The Mavericks finished the past half-week 2-0 with wins against the New York Knicks and Oklahoma City Thunder. Dallas is now 30-23 in eighth place in the Western Conference, but just one game back of fifth. Dereck Lively and Dante Exum still remain the only players on the injury report. Dallas traded for P.J. Washington and Daniel Gafford at the trade deadline.
The Mavericks have won four games in a row, including a 35-point victory at home over the Thunder. Sometimes all it takes to gain momentum is a layup, and the Mavericks had three easy ones before they beat Oklahoma City. The team is playing exceptionally well, as they are top-five in both offensive and defensive rating during this streak, and second in net rating to the Cavaliers, who have won nine in a row.
Eight players scored at least five points in the first half Saturday while seven finished the game in double figures. It was the definition of a team win and one that felt extra special with the new additions. There isn’t much to how the Mavericks are playing now other than the air feels different and the effort has been present.
Straight A’s: Nico Harrison
If anything, Nico Harrison is aware. He is aware of what kind of player he has in Luka Doncic, what Doncic needs to win, and his mistakes. This was on display again as he traded away Grant Williams, the Mavericks’ prized off-season acquisition, after just half a season in Dallas. Williams was playing poorly, and Dallas now has a young, versatile, bigger forward in P.J. Washington to take his place. Harrison addressed the Mavericks’ hole at the backup center spot as well by trading for Daniel Gafford.
In terms of personnel only, this was a home run for Dallas. Harrison is all in on the “win now” school of thought but made moves that also managed to contribute to the youth that they started building over the last year. Washington and Gafford are perfect fits in Dallas, and move the Mavericks that much closer to being serious contenders.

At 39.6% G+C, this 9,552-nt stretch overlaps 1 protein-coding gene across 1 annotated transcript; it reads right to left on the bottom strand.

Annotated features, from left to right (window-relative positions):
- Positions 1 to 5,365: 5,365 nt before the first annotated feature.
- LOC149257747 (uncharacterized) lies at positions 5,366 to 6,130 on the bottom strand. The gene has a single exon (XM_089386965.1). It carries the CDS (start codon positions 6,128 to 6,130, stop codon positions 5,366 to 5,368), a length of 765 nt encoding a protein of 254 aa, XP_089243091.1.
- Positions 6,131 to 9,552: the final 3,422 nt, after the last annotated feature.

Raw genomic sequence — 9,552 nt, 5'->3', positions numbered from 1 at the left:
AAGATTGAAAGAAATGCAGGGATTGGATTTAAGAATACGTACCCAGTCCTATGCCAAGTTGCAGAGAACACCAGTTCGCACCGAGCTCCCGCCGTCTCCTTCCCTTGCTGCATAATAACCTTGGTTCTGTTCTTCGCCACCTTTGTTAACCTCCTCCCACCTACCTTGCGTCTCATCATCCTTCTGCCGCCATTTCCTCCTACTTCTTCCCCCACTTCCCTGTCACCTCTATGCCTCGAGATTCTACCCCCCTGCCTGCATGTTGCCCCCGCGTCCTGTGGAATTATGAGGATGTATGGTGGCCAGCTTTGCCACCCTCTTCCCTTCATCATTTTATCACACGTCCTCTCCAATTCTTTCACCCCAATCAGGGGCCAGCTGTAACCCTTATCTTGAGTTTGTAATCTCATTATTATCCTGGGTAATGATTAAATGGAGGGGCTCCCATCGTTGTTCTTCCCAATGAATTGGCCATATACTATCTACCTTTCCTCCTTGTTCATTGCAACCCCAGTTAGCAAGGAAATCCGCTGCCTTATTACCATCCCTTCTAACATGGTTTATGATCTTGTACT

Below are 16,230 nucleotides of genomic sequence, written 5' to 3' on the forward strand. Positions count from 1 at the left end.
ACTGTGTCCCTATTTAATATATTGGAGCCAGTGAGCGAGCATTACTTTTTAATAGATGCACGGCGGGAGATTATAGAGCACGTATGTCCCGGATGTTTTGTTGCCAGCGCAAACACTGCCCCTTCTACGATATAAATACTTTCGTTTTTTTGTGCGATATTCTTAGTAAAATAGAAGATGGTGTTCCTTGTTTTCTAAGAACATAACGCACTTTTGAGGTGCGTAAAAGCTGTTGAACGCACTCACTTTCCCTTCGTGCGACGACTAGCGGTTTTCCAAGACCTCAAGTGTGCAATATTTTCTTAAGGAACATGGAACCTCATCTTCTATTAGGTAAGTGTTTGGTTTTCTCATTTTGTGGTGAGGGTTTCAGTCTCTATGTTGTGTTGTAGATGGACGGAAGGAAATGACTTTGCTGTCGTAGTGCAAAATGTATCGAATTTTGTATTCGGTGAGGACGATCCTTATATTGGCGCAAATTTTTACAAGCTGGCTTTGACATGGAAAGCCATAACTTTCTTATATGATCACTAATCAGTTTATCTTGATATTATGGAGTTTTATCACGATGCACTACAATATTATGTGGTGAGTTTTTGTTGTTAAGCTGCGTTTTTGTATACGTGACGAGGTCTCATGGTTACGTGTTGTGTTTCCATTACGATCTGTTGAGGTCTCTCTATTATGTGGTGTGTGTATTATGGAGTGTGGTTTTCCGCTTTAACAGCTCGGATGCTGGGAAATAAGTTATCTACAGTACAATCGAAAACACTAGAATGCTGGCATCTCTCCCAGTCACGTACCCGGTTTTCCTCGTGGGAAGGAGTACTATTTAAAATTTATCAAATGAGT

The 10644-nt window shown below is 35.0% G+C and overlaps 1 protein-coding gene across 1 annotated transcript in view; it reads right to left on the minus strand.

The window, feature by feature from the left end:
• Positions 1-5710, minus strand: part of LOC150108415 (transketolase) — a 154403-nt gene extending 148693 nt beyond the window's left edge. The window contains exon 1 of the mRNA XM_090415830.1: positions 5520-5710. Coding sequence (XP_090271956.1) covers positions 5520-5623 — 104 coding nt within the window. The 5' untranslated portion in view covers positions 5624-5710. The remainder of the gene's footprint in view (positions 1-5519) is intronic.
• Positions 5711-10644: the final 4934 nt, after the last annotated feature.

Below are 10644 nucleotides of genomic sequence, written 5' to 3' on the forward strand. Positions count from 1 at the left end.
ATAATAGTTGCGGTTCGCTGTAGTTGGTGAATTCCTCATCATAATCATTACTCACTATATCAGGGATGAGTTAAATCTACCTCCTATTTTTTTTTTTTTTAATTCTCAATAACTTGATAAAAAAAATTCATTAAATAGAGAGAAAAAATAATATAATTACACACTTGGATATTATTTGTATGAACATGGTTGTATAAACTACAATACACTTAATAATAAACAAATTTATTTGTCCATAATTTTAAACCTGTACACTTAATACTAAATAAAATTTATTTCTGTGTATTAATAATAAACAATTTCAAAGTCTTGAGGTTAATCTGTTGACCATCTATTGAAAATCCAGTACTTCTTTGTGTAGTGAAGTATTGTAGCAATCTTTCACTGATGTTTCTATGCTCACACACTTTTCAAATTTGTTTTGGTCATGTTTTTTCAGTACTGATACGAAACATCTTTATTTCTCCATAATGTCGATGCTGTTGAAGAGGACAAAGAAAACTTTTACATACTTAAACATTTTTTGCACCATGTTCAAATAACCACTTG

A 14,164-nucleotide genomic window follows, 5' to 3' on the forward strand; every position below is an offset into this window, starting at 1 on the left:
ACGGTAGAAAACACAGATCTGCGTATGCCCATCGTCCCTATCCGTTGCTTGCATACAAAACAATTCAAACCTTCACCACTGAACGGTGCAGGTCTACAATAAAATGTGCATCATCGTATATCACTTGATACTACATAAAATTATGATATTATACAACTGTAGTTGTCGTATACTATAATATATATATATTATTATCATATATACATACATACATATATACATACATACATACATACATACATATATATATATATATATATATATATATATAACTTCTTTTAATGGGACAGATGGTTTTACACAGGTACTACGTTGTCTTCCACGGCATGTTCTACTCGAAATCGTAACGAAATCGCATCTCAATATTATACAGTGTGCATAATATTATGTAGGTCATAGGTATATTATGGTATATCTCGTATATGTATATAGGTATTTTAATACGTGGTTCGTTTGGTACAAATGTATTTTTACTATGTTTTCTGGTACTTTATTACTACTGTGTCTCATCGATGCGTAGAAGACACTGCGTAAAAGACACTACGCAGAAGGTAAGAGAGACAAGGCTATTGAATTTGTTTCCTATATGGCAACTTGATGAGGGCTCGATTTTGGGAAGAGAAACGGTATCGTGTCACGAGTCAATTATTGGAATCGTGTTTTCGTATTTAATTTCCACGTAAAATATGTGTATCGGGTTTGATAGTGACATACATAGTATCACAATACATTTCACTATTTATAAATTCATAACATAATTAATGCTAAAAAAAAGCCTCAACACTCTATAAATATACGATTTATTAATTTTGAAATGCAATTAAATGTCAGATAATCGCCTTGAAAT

Set up for failure: the Mavericks’ backup plan
The other side of the coin is the lack of future draft capital Dallas possesses because of these trades. They got two low-value second-round picks back for the first-round pick they gave up for Washington, which was the final first-round pick they had to trade until two more open up this summer. It just seems as if Dallas is still a bit careless with their assets. It could just be the previous regime’s taste still lingering, but trading your last first-rounder for a role player feels irresponsible. It may not matter, Washington may end up being very good (in fact, I think he will), but down the road, if this current construction falls apart, it is hard to see a path where Dallas does not have to completely start over.
Maybe that thinking is too paranoid for a team with Luka Doncic, but it is hard to ignore the overwhelming ease that this front office has with giving up the future in favor of the present. In five years we may look back and say that this deadline was the direct catalyst for deep playoff runs or even a championship. But we also may look back and say “If only we had one more first-round pick to throw into a deal for player X”. Or, in the worst-case scenario, it could be a case of longing for the pick to have been used on a player. Whatever ends up happening, all we can do now is wait and see how good Washington and Gafford are going to be.